عنوان مقاله [English]
When I was invited to guest edit the Special Issue of the Journal of Teaching Persian to Speakers of Other Languages (JTPSOL), I wondered if we would receive enough decent papers to wrap the issue up. The first few weeks were nerve-wracking and disappointing. We needed to launch a second round of Call for Papers (CFP) to witness the results. The results of CFP were promising, and we received a larger number of papers.
The primary goal of the Special Issue was to publish research papers addressing both theoretical and practical issues facing the recently established subfiled in Iran—teaching Persian to speakers of other languages. As such, the Special Issue had a very broad scope, not necessarily limited to any special theme.
The articles in the Special Issue address a wide array of topics. In the first article, Rajab Esfandiari, of Imam Khomeini International University, focuses on one of the pervasive rater errors Persian-speaking raters produce when rating compositions written by nonnative Persian-speaking students at Persian Language Center at Imam Khomeini International University, Qazvin, Iran.
The next two articles are corpus-driven studies of Persian language. In the second article, Bijankhan and Shayestefar, of University of Tehran, examine the validation of the first Persian listening proficiency test, with implications for theory and practice. In the third article, Rezvani, Gholtash, Zamani, develop the first Persian Academic Word List (PAWL) in Persian, using approximately a one-million corpus from a wide range of disciplines. Including 539 word families, PAWL can set vocabulary goals for nonnative Persian-speaking students learning Persian and inform material designers in selecting texts and developing learning activities.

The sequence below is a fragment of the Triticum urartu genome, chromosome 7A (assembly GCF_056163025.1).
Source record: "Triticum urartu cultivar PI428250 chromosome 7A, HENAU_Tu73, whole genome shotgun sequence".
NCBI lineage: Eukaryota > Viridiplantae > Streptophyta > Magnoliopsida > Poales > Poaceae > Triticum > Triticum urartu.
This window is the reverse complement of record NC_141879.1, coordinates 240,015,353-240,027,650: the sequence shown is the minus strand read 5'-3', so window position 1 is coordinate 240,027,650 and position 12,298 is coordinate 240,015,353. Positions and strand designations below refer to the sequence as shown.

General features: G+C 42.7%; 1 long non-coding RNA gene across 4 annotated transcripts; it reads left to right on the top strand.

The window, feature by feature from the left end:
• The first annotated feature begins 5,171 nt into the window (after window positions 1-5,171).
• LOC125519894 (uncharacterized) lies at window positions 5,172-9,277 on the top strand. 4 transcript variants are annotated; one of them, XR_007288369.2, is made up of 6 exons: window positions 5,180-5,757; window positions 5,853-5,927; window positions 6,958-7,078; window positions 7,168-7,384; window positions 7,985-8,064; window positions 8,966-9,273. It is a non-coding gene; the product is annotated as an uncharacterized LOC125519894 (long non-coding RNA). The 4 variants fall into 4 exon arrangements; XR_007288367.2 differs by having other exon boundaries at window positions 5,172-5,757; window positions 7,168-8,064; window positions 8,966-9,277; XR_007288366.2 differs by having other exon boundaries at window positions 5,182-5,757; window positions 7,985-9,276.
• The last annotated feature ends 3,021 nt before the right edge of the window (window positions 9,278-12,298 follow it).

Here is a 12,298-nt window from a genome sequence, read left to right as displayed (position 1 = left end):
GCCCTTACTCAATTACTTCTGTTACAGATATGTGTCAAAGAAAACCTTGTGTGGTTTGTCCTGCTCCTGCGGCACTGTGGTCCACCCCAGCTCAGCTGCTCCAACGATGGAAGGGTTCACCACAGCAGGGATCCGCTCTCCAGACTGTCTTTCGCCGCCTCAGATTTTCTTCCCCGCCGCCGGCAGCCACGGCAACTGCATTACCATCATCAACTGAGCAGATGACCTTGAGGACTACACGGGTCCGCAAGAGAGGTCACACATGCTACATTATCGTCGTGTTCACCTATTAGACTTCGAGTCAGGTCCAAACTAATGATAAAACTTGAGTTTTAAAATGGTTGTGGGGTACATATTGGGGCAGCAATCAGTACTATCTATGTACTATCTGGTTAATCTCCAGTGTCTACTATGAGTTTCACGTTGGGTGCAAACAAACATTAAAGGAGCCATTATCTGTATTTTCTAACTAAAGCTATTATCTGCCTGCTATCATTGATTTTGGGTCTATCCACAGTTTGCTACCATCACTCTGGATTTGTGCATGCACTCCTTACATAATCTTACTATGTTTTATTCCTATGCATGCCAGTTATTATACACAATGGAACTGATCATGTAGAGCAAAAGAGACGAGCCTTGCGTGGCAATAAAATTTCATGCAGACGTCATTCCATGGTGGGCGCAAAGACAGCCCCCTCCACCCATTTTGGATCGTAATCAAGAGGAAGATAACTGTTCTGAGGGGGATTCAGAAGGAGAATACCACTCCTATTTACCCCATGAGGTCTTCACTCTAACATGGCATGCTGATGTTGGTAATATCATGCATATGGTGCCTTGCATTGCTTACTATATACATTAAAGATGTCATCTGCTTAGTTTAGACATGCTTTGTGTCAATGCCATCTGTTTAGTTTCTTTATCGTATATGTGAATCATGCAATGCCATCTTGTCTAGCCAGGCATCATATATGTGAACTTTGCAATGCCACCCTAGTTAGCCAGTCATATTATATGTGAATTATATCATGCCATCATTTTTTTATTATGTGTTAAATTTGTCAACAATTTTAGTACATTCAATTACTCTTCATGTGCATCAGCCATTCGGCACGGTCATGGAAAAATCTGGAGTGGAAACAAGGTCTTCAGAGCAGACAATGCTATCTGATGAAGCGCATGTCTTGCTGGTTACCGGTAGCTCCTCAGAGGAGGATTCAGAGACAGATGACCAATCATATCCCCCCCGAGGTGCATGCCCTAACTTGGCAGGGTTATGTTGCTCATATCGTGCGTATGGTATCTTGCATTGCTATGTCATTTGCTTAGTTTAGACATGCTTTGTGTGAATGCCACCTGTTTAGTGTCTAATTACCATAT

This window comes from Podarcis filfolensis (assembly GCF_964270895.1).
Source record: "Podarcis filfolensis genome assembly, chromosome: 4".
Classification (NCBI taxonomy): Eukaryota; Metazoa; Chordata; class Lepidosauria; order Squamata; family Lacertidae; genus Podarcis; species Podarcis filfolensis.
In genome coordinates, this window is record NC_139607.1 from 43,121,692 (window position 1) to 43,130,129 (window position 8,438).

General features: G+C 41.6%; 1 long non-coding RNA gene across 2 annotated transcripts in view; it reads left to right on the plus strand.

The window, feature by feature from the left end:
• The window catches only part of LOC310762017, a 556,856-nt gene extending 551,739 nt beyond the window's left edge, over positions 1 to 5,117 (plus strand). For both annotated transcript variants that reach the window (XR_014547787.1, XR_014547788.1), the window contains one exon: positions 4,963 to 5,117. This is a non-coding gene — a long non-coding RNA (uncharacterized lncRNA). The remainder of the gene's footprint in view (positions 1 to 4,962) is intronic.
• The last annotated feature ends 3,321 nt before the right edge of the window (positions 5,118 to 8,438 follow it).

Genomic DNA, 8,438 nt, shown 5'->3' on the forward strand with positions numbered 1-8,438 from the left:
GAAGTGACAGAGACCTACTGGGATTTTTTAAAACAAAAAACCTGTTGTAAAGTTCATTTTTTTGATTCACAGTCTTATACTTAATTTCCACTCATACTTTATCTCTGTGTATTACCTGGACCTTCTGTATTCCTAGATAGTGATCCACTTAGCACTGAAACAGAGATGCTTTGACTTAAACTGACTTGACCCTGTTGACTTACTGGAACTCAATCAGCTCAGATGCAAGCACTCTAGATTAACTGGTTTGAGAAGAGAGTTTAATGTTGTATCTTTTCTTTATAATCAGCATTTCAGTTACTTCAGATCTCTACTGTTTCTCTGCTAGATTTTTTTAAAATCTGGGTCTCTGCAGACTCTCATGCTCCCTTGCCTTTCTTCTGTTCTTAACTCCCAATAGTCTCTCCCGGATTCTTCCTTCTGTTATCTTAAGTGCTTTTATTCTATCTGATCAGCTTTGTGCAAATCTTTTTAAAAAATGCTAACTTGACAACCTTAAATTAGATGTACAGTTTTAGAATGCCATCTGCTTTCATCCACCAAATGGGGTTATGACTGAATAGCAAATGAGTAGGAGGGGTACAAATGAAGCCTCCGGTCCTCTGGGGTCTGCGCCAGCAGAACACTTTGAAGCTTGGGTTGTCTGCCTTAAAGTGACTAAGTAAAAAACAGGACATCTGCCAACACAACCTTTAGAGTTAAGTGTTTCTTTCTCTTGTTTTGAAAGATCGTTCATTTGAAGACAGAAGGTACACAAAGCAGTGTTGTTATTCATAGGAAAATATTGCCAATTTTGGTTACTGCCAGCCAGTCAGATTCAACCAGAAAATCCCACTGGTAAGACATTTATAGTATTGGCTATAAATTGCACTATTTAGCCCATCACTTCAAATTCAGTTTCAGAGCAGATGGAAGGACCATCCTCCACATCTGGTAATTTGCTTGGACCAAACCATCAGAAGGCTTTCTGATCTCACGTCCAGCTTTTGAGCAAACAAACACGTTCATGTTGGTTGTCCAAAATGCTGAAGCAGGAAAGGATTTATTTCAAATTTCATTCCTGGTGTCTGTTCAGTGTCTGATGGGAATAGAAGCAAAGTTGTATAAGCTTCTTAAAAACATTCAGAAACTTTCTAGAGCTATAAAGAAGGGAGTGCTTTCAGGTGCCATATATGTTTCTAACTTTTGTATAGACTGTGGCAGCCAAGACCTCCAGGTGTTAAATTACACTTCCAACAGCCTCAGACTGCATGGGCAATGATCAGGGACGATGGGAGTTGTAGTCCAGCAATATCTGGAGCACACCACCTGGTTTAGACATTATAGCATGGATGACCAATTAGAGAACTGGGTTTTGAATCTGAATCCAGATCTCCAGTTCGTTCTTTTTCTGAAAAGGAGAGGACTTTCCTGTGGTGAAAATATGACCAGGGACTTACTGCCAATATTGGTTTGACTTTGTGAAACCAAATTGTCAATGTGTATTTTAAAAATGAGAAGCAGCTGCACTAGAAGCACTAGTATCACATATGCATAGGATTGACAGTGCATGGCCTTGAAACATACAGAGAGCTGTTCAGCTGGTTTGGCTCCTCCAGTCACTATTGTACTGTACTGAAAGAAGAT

Ebadi and Mozafari, of Razi University, use Bloom's revised taxonomy to evaluate two reading textbook series produced for nonnative Persian-speaking students, finding that the contents of the series do not foster students' critical thinking abilities.
Sadeghi, of Imam Khomeini International University, and Mansoory, of Payame Noor University, empirically examine the phonetic characteristics of Persian sentence stress between Mandarin Chinese-speaking students and native-Persian students. They find that although Mandarin Chinese-speaking students are able to distinguish between stressed and unstressed words in Persian in terms of F0, duration, and intensity, both groups of students differ in "acoustic parameters to signal sentence-level prominence". Sadeghi and Mansoory suggest incorporating guided practice and spontaneous speech in the instructional planning of pronunciation courses for Mandarin Chinese-speaking students to prevent the negative transfer of Chinese tonal system.
Sahragard and Meihami, of Shiraz University, investigate the research methodology and research orientations of research papers published in Journal of Teaching Persian to non-Persian Speakers. The findings of the study show the journal publishes both quantitative and qualitative studies, with heavy emphasis on quantitative methodologies. Mixed methodologies, however, are not found in the journal. These findings are very informative and may contribute to reconsidering the goals for the publication of research articles in this journal.
In closing, I would like to express my appreciation of the reviewers who kindly agreed to review the manuscripts for Special Issue. Special thanks are also due to Dr Karimi, of Imam Khomeini International University, who undertook to edit the accepted manuscripts. Last but not least, thanks are given to those who helped us to produce this Special Issue, one way or another.
Imam Khomeini International University, Qazvin, Iran